The person from whose soul such impulse comes is called the Guru — the teacher; and the person to whose soul the impulse is conveyed is called the Shishya — the student. To convey such an impulse to any soul, in the first place, the soul from which it proceeds must possess the power of transmitting it, as it were, to another; and in the second place, the soul to which it is transmitted must be fit to receive it. The seed must be a living seed, and the field must be ready ploughed; and when both these conditions are fulfilled, a wonderful growth of genuine religion takes place.
“The true preacher of religion has to be of wonderful capabilities, and clever shall his hearer be” — ; and when both of these are really wonderful and extraordinary, then will a splendid spiritual awakening result, and not otherwise. Such alone are the real teachers, and such alone are also the real students, the real aspirants. All others are only playing with spirituality.
They have just a little curiosity awakened, just a little intellectual aspiration kindled in them, but are merely standing on the outward fringe of the horizon of religion. There is no doubt some value even in that, as it may in course of time result in the awakening of a real thirst for religion; and it is a mysterious law of nature that as soon as the field is ready, the seed must and does come; as soon as the soul earnestly desires to have religion, the transmitter of the religious force must and does appear to help that soul. When the power that attracts the light of religion in the receiving soul is full and strong, the power which answers to that attraction and sends in light does come as a matter of course. (III, 45 – 46)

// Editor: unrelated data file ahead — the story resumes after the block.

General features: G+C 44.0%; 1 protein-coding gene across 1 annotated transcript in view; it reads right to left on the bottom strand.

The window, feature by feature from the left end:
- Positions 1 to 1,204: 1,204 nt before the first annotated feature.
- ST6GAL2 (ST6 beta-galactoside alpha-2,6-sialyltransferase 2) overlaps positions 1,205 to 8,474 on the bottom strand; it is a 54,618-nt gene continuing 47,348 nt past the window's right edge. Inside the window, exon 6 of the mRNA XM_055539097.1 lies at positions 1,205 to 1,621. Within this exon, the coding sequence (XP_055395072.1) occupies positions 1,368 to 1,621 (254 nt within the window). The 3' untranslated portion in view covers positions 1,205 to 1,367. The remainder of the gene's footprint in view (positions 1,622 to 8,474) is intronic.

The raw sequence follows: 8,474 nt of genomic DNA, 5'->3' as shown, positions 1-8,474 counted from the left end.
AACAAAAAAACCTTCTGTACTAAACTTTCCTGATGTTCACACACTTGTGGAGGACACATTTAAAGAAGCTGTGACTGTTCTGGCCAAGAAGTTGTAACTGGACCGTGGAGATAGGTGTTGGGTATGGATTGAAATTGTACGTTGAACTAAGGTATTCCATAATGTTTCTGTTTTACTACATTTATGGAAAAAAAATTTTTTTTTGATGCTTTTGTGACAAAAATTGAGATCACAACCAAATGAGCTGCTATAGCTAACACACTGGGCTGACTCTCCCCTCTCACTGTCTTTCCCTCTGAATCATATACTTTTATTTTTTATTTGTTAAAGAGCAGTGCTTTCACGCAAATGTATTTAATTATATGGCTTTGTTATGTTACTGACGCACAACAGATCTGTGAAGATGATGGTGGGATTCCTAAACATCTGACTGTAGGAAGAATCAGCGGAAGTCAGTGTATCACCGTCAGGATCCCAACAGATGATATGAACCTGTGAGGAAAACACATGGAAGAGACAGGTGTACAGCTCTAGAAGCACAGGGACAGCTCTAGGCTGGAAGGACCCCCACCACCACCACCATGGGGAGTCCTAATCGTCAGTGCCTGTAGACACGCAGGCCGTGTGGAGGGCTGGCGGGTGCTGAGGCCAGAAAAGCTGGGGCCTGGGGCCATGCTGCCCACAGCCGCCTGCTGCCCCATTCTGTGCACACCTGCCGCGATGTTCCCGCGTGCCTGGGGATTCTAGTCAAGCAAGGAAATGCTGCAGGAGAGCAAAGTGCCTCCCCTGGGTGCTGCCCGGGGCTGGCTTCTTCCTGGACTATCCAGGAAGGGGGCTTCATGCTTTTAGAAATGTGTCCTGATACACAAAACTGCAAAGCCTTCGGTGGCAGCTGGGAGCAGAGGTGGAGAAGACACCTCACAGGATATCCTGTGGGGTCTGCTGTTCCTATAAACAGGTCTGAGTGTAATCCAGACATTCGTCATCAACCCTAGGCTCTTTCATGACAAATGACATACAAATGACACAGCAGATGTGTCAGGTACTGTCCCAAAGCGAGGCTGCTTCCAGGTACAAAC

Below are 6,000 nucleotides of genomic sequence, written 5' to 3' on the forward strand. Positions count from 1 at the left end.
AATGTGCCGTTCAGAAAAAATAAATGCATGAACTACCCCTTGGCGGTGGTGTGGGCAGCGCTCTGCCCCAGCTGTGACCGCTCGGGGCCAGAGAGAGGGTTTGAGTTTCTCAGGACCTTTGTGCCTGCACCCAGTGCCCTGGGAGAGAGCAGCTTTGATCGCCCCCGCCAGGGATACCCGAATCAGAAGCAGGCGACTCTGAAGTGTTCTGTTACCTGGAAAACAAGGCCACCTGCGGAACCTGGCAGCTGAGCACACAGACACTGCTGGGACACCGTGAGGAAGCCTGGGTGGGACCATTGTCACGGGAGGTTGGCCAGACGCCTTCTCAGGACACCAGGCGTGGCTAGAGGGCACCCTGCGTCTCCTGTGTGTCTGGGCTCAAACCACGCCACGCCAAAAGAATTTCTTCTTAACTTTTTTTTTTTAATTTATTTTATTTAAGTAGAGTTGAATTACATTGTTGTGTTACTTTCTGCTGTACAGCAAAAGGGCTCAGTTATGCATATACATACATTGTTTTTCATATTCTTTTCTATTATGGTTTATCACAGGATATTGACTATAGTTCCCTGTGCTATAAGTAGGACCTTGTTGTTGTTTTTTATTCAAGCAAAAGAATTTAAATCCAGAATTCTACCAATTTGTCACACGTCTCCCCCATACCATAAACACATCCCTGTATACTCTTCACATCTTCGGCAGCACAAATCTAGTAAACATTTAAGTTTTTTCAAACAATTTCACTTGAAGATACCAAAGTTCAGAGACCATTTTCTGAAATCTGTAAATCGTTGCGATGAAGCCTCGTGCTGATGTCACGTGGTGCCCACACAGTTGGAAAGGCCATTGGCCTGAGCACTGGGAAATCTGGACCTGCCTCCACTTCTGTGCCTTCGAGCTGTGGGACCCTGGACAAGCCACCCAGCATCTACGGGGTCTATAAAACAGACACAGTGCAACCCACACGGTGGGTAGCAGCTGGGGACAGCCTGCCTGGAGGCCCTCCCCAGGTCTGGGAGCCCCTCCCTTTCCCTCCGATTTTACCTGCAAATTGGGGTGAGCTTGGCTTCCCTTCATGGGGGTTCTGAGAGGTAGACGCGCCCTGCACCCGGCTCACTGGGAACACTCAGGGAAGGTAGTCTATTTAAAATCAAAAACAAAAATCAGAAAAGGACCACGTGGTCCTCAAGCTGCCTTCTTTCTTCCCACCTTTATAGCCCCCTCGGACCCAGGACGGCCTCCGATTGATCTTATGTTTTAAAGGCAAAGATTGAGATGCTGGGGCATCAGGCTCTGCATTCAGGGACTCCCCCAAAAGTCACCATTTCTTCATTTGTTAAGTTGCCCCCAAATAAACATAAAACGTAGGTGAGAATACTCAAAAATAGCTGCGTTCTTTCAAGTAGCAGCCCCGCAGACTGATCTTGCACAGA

The need of a Guru–Sishya hierarchy for transmitting higher spiritual knowledge from one generation to another is a typical Indian tradition. All through our spiritual literature we can find this unique tradition. The Guru first initiates the disciple, making him/her worthy and capable of imbibing the spiritual wisdom. The disciple is almost like a son/daughter to the Guru. Wonderful stories and anecdotes are found in our spiritual literature. To cite a few examples are the stories of Yama and Nachiketa, Sri Krishna and Arjuna, and that of Satya Kama Jabali.